Fed watching is a favorite pastime for many market participants. Investors read statements from the Federal Reserve as if they were tea leaves, parsing new information and seeking to forecast future Fed activity. The presumption is that Fed actions lead to specific market outcomes. Recently, some market prognosticators believed that the Fed was going to begin raising the federal funds target rate. However, what actually happened reinforced how difficult it is to accurately forecast when a Fed tightening cycle will occur or what its effects may be.
The presumption of many is that longer-term interest rates will rise when a tightening policy does begin. However, history shows that short- and long-term rates do not move in lockstep. There have been periods when the Fed aggressively lifted the fed funds target rate—the short-term rate controlled by the central bank—while longer-term rates did not change or “stubbornly” declined.
A good example is the Fed’s last campaign of policy tightening through the use of the fed funds target rate (see Exhibit 1). From 2004 to 2006, the Fed increased the rate by 4.25%, yet longer-term rates experienced a period of decline. Alan Greenspan, Fed chairman at the time, referred to this phenomenon as a “conundrum.”
Other periods of short- and longer-term rates moving independently include the 1980s, when the fed funds target rate was increased by more than 3% while longer-term rates remained largely unchanged. In fact, the late 1980s was a period marked by an inverted yield curve; long‑term rates yielded less than short-term rates. This can be seen in Exhibit 2: The green line representing the fed funds target rate yielded more than 5- and 10-Year US Treasury notes. There have been a number of instances of inverted yield curves throughout history in the US (and other developed markets).
Another period when market participants attempted to forecast specific outcomes based on Fed actions occurred in 2013. In a statement to Congress on May 22, 2013, Ben Bernanke, then chairman of the Fed, asserted that the Federal Open Market Committee (FOMC) was prepared to scale back its bond purchasing program. At the time, the FOMC was purchasing approximately $85 billion a month in mortgage-backed and US Treasury securities.1 The news of the FOMC’s scaling back of purchases in the open market resulted in what became known as the “taper tantrum.”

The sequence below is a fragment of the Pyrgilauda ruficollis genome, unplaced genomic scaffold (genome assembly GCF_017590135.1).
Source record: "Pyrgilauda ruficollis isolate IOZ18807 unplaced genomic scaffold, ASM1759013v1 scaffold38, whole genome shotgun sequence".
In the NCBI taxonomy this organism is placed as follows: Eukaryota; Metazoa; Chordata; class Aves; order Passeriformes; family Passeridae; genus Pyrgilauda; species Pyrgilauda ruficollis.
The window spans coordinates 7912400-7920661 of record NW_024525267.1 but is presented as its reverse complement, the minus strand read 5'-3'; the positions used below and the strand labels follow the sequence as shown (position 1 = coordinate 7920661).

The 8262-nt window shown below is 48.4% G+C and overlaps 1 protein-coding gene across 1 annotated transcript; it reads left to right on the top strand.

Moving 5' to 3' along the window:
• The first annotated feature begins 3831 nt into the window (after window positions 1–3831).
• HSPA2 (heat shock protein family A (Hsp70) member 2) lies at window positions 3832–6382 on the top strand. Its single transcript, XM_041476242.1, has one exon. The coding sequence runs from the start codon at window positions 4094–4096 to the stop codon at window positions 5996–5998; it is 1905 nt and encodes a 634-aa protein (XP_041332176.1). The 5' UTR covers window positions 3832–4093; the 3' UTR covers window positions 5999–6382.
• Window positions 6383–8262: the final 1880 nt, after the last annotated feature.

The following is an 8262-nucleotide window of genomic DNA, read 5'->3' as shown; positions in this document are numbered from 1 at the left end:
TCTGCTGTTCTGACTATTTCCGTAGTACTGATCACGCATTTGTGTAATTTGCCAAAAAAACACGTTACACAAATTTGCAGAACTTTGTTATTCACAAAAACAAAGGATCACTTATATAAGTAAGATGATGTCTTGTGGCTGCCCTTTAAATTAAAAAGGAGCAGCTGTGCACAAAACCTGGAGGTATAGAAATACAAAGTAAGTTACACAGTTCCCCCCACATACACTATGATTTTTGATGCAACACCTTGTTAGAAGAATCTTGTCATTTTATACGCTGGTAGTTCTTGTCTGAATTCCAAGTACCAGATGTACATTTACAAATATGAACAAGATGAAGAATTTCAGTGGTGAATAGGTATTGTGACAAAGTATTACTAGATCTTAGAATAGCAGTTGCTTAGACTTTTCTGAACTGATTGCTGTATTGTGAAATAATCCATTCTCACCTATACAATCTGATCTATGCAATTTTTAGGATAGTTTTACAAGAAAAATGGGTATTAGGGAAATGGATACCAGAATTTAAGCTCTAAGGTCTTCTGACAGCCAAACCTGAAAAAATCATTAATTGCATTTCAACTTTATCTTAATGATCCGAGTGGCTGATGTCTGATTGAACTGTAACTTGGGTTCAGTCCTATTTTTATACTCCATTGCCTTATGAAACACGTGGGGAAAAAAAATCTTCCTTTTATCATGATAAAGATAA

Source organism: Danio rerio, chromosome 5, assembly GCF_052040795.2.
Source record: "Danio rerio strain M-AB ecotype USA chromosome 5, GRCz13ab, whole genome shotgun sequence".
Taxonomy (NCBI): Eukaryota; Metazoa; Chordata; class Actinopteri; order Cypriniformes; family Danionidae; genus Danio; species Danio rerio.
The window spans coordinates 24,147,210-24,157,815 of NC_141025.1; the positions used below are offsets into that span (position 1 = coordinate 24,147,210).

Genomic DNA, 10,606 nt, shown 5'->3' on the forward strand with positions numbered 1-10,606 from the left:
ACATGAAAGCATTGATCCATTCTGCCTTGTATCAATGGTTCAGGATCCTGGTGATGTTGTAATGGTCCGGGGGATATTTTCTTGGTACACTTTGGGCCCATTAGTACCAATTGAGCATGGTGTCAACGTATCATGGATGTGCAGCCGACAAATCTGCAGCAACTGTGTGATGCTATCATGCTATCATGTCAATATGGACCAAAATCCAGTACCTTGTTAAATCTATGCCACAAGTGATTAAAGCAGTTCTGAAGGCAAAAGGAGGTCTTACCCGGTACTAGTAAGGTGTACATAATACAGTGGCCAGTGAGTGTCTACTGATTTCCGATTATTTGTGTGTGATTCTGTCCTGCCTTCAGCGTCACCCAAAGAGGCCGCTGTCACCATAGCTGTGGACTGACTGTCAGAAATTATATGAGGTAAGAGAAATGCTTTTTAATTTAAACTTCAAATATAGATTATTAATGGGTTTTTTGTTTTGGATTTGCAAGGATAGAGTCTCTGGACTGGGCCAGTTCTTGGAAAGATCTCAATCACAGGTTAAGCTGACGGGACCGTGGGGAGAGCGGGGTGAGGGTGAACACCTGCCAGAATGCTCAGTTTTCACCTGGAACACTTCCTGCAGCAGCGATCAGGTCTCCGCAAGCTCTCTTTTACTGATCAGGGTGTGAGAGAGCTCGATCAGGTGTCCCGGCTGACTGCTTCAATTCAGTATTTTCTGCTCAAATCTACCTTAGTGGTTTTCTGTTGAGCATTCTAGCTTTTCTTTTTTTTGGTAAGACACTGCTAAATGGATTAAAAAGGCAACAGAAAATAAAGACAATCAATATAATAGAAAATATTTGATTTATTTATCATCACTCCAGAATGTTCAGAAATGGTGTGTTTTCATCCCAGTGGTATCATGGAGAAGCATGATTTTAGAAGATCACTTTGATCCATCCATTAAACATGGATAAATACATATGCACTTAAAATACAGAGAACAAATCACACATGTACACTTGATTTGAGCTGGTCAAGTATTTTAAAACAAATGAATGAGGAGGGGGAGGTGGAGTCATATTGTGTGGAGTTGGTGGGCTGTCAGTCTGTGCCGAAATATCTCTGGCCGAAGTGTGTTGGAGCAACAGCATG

Market forecasters speculated that the scaling back of bond purchases by the FOMC would inevitably result in higher interest rates. But interest rates actually declined when the FOMC eliminated its purchases from January 2014 to October 2014.
Exhibit 3 illustrates yields on intermediate- and long‑term US Treasury bonds from the time Bernanke made his statement to Congress until the end of the FOMC’s purchases in open market operations.
As mentioned earlier, history shows that investors who attempt to forecast interest rates have not demonstrated any ability to consistently and reliably predict the future path of those rates. Changes in fed funds target rate, as well as short- and long-term rates,
are not perfectly correlated—and are often driven by market forces.
When analyzing the Fed’s impact on short-term rates, we must also consider the unprecedented action taken by the Fed since 2008—its massive issuance of reserves paying rates of interest.
As Eugene Fama has noted in his research,2 the Fed paid no interest to banks on excess reserves prior to 2008; thus, there was an opportunity cost for banks depositing excess reserves at the Fed. This opportunity cost naturally encouraged banks to make loans and purchase securities; the availability of loans and the money supply created by banks purchasing securities creates downward pressure on interest rates.
The Fed’s recent policy of paying interest rates on excess reserves removed the previous opportunity cost, assuming available rates in the market are not higher than what the Fed is paying. Due to a lack of attractive spreads on loans in the current market, holding excess reserves at the Fed is now the more attractive option. Conventional wisdom has been turned on its head.
By paying interest on excess reserves, the Fed has, in essence, created new “short-term securities.” The issuance of these reserves, or “short-term securities,” pulls monetary supply out of the economy, which by definition should raise interest rates. The question then becomes: Has the Fed really been trying to keep interest rates low? It does not seem that way. Perhaps, in an effort to fight deflation, the Fed has actually been trying to push interest rates higher, yet the lack of attractive lending opportunities in the market has flooded banks with deposits, pushing interest rates lower and limiting the power of the Fed.
In his academic blog, Professor John Cochrane3 also analyzes the effect of the Fed on interest rates. He poses an interesting rhetorical question: “Is the Fed in fact ‘holding down’ interest rates?” To answer this question, he points out that the Fed, to keep interest rates low, will lend money to banks at low interest rates so banks can then lend that money to the rest of the economy, making a spread. But, instead of going out to the market to find “higher” interest rate opportunities, banks have deposited $3 trillion worth of reserves at the central bank despite the “low” rates being paid. If the banks find the Fed rates attractive, is the Fed really keeping interest rates low—or high?
- Fama, Eugene F., “Does the Fed Control Interest Rates?” working paper, University of Chicago Booth School of Business, 2013.
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